Ex-NBA Player Avoided Indiana Pacers In Fear Of KKK
In case you may not know, Earl Monroe is an ex-NBA guard who played from 1967-1980. Monroe was known for his scoring ability, averaging over 20 points per game in several seasons.
There came a time in his career where he had to choose between Indy and New York City as his next destination. Ordinary enough, right? Well, Earl Monroe’s decision came down to a little more than just money, teammates, coaching, etc. The factor that led him away from Indy was the Ku Klux Klan. Seriously. Via Deadspin:
So I agreed to do that and the next day I flew out to Indianapolis. Bobby “Slick” Leonard, who was the coach out there, met me at the airport, took me to the hotel, and dropped me off. Then someone from the team came back a while later and picked me up and took me to the game. The Pacers had some very good players on their team, like George McGinnis, Roger Brown, Freddie Lewis, and a few others. So I surmised that this was a team I could play on. The only negative thing about the situation was that I didn’t want to play in the ABA, because I thought the competition was better in the NBA. But I thought to myself, If push comes to shove I can do this. But I don’t think it’s going to happen. The most significant thing was that I didn’t like the arena where the Pacers played their games in Indianapolis. It wasn’t like the Baltimore Civic Center or Madison Square Garden. But I did like the team and the fact that they were a winning franchise.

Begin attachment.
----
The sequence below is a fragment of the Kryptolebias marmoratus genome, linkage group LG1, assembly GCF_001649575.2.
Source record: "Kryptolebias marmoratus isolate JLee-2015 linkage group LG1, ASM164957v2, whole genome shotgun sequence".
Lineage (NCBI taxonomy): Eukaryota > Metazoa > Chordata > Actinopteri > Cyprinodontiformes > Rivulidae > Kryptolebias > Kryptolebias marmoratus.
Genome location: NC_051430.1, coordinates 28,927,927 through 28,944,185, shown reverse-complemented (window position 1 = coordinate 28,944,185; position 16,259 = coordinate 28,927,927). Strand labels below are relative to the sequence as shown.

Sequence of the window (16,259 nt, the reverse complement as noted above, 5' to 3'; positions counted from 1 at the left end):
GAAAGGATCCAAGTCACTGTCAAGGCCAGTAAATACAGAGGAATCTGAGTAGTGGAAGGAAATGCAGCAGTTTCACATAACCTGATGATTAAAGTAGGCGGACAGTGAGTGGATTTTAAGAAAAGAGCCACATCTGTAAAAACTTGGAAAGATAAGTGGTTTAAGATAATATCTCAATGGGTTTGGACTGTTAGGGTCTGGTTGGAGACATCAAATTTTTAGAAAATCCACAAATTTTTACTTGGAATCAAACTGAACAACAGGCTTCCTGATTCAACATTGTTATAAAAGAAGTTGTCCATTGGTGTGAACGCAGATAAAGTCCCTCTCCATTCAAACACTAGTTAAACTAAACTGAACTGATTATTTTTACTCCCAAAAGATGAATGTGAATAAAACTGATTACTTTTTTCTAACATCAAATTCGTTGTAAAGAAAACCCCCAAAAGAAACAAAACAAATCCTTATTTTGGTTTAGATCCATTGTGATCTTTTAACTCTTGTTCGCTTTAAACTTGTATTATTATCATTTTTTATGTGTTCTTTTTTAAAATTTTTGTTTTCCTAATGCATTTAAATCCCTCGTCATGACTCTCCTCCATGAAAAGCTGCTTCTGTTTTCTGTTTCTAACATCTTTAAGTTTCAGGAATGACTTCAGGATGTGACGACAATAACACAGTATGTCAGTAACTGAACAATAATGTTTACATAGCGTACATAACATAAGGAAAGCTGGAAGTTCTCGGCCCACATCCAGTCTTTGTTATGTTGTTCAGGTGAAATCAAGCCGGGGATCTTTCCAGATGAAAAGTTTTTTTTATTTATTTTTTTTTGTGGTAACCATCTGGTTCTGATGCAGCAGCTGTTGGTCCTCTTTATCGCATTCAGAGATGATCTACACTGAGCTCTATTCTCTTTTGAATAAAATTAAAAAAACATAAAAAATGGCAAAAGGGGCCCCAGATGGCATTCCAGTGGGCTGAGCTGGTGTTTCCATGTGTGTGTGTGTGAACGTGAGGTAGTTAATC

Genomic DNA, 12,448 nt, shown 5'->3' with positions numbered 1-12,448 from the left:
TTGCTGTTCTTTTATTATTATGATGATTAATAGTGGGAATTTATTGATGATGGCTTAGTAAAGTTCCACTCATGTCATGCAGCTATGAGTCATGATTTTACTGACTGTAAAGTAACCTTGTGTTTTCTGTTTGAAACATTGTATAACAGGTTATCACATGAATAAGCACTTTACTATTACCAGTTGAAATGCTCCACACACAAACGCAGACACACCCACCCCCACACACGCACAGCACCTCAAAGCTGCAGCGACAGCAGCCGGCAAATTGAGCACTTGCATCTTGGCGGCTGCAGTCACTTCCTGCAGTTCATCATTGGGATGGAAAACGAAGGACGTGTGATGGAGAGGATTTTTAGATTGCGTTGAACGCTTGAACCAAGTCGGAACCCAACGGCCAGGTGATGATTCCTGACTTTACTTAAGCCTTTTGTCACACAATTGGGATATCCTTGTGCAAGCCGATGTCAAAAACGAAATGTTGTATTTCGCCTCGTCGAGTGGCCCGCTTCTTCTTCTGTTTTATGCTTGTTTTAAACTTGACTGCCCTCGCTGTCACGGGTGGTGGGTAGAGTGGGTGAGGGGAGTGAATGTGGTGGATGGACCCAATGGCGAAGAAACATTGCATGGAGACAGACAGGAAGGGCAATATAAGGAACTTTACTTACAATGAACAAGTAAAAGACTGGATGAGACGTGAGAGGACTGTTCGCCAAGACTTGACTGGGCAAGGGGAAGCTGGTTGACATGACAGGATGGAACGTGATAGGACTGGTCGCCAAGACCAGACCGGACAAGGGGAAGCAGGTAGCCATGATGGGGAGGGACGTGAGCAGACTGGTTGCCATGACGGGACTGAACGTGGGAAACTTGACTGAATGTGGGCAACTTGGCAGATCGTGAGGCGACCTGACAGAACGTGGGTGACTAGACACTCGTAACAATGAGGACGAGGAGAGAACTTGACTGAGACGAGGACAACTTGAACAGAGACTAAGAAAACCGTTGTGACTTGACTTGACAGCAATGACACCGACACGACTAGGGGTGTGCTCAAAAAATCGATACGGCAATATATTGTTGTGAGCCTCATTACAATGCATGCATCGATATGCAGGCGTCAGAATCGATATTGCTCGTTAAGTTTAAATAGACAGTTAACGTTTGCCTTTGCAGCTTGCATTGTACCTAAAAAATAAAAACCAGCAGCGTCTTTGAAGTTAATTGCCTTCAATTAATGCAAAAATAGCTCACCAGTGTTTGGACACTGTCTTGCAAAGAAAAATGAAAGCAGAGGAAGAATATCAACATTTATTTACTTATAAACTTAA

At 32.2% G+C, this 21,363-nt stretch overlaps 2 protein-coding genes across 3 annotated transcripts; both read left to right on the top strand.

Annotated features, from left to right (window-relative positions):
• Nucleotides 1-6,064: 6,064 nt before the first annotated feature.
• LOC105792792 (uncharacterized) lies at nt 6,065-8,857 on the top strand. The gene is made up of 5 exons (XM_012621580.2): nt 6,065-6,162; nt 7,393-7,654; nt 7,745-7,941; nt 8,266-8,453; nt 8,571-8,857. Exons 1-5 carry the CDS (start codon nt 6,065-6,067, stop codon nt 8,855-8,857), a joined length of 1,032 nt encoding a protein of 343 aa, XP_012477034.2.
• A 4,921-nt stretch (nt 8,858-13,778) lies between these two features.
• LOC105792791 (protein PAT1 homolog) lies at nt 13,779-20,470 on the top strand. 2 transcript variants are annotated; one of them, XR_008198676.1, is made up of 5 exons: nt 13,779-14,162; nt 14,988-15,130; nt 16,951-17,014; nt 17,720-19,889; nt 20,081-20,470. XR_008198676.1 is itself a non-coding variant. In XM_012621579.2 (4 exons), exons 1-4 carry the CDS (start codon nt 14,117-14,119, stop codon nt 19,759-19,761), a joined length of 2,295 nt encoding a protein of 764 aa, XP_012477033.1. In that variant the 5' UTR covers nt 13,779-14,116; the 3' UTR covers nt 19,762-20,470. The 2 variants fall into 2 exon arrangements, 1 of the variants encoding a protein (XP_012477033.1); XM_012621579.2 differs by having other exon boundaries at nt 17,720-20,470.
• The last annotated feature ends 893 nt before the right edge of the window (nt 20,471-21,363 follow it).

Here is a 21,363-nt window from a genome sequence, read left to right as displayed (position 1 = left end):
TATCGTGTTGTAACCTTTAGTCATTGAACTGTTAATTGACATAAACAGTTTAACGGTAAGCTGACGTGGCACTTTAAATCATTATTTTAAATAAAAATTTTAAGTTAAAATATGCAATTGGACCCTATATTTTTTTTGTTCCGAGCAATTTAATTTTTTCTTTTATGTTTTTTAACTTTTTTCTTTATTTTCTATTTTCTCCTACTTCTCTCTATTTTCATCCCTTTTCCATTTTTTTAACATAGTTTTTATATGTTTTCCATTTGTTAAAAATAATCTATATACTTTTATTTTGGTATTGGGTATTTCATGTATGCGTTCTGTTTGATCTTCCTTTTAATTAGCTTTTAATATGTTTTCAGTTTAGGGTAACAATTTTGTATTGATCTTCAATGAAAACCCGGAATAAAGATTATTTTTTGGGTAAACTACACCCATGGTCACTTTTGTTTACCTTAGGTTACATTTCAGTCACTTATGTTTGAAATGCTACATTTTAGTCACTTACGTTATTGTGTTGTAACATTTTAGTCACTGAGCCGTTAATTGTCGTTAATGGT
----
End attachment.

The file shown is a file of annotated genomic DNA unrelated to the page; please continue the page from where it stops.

So I went to the game and the Pacers won. Then, after the game, I went back to meet the Pacers’ players in the locker room. I liked them, too. But then, after they had showered and dressed, all the black players reached up over their lockers and starting bringing guns down. I was shocked to see this and asked, “Why do you guys have guns?”
“They got Ku Klux Klan everywhere around here outside Indianapolis and in the city, too,” one of the players said. “So we got guns to protect ourselves.”
That did it, just took me and that situation to another level. That’s when I knew for certain that Indianapolis wasn’t the place for me. Obviously I hadn’t thought about the KKK being such a presence out in Indianapolis, and now that I knew they were, it was a deal breaker. I had already been through that scenario down in Virginia and in North Carolina when I was at Winston-Salem, and I wasn’t about to put myself in that situation again. The next day I thanked everybody. Slick said management was trying to work out a deal with Larry because they wanted to sign me, and I said I would speak to Larry and he would get back to them. Then they took me to the airport and I flew back to Philadelphia and went home.
Earl Monroe should relay this to the players today who complain about not liking a coach or not getting enough playing time. I think that fearing the presence of the KKK takes cake over all of that stuff.
–Mark Evans, Assistant Manager/Editor of Content
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